ISSUE 1-2003
Александр Куранов Tomas Urbanec
Илья Гайдук Владимир Воронов Игорь Некрасов
Евгений Сергеев Николай Хорунжий
Ярослав Шимов Димитрий Белошевский
Элла Лаврик  & Иван Задорожнюк

Disclaimer: The views and opinions expressed in the articles and/or discussions are those of the respective authors and do not necessarily reflect the official views or positions of the publisher.

Dear readers,
The article we have devoted to the recent constitutional changes in Russia, just like the one commenting on the situation preceding the presidential election in Belarus, reflects a further tightening of the screws in both authoritarian regimes. The main target of repression is civil society which both Putin's and Lukashenko's regimes see as the chief enemy of their rule.
In this situation there arise two fundamental questions. Does civil society bear its share of blame for what is happening in their respective countries? What means and forms of resistance should it choose? The answers would lead to several separate dissertation theses but they can also be succinctly summarized using the opinion of various philosophers who in their time reflected on the condition of their societies which too faced similar limit situations.
The question of accountability, or even that of society's responsibility for the crimes committed by the Nazi regime was posed by German philosopher Karl Jaspers after the Second World War. Jaspers regarded citizens' passivity as a significant aspect of society's responsibility for what happened in (and to) Germany.      
„Passivity knows itself morally guilty of every failure, every neglect to act whenever possible, to shield the imperiled, to relieve wrong, to countervail. Impotent submission always left a margin of activity which, though not without risk, could still be cautiously effective.“[1]
In Czechoslovakia in January 1977, there appeared a fundamental document called Charter 77, which alarmed the communist leadership of the country and became a major trigger for opposition activities. The birth of Charter 77 also posed the question of whether it would bring about increased repression in the country. The Czech philosopher, Jan Patocka, formulated a clear answer:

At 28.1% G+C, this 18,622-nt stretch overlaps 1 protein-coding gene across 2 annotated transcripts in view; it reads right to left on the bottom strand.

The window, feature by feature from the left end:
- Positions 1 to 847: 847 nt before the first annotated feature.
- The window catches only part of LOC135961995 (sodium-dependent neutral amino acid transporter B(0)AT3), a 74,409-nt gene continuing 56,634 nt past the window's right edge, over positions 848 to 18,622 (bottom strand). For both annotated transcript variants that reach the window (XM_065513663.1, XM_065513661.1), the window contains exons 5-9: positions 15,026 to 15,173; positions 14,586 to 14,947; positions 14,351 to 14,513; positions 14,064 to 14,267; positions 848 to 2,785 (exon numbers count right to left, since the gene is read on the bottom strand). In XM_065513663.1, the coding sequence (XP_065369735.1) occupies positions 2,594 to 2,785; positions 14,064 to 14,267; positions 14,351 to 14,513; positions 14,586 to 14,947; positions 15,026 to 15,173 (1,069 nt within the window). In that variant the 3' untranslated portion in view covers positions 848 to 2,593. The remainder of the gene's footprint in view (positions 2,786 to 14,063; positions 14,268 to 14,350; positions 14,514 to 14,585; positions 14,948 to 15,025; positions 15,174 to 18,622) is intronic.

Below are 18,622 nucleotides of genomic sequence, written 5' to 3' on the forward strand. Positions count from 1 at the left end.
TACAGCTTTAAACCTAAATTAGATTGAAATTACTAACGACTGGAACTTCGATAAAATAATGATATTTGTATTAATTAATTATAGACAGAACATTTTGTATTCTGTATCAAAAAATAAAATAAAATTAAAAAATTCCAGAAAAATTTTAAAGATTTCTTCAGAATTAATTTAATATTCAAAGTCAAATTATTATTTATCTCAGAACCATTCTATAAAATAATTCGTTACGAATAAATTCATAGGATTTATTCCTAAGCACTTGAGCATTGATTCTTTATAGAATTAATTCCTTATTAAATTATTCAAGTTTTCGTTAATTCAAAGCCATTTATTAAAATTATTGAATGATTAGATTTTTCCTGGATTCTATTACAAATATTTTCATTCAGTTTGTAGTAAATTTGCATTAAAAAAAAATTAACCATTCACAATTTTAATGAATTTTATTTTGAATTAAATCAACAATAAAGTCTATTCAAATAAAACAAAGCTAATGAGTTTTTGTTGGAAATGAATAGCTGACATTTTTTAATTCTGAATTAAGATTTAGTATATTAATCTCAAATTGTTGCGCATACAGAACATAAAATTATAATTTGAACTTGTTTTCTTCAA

"… no submission has yet led to an improvement, but only to a worsening of the situation. The greater the fear and servility, the more the powerful have dared, dare and will dare. There is no other way to reduce their pressure but keep trying to throw them off balance by making them see that injustice and discrimination are not forgotten, will not lead to oblivion. This does not mean we should resort to helpless threats, but demand dignified, fearless, truthful behaviour in all circumstances, which makes an impression merely by contrasting with the official position."[2]
Perhaps it is in these contemplations that we should find inspiration in the search for ways to resist increasing repression.
The constitutional changes, which are primarily designed to cover up for the possibility of Putin's lifelong mandate contain passages related to Russian history which has become an important part of the legitimization of the current regime. It is to the interpretation of the Second World War that a special article published in The National Interest magazine has been devoted. The new issue of allows us to see this material, which was signed by the Russian president, through the eyes of an expert living in Central Europe, which Putin's article directly concerns.
In connection with the reviewed article there arises the question as to whether it was necessary to write so many pages of poor quality for Putin to be able to invite world leaders to Yalta II. This effort is as dubious as are Kremlin's recent vigorous attempts to rewrite history. 
The subject is also dealt with by another historian whose material focuses on the liberation of Prague. In connection with the removal of the statue of Marshal Ivan Konev which led to a diplomatic rift between Moscow and Prague the argument was that Konev's troops saved Prague from destruction. The study, based mainly on archival materials, clearly documents the role of the Red Army in the liberation of the city and refutes the arguments put forward by historians from the ranks of Russian politicians. Konev's army undoubtedly played a significant role in the liberation of Czechoslovakia but in Prague, as the Marshal's memoirs testify, it no longer had much work to do.
While the article in The National Interest calls for history to be left to historians, there are many reasons to believe that history, or rather its interpretation, will continue to be an integral part of Russian domestic and foreign policy. As a result, we are bound to see further efforts to revise modern history in ways that suit the needs of the Putin regime. Needless to say, historical topics will not slip from the realm of our interest very soon either.

Wishing you a nice and safe holiday

                                                                                                      Your editorial board


[1] JASPERS, KARL, and E. B. ASHTON. The Question of German Guilt. Fordham University Press, 1965. JSTOR, pp. 63-64.

[2] PATOČKA, Jan. Co můžeme očekávat od Charty 77?

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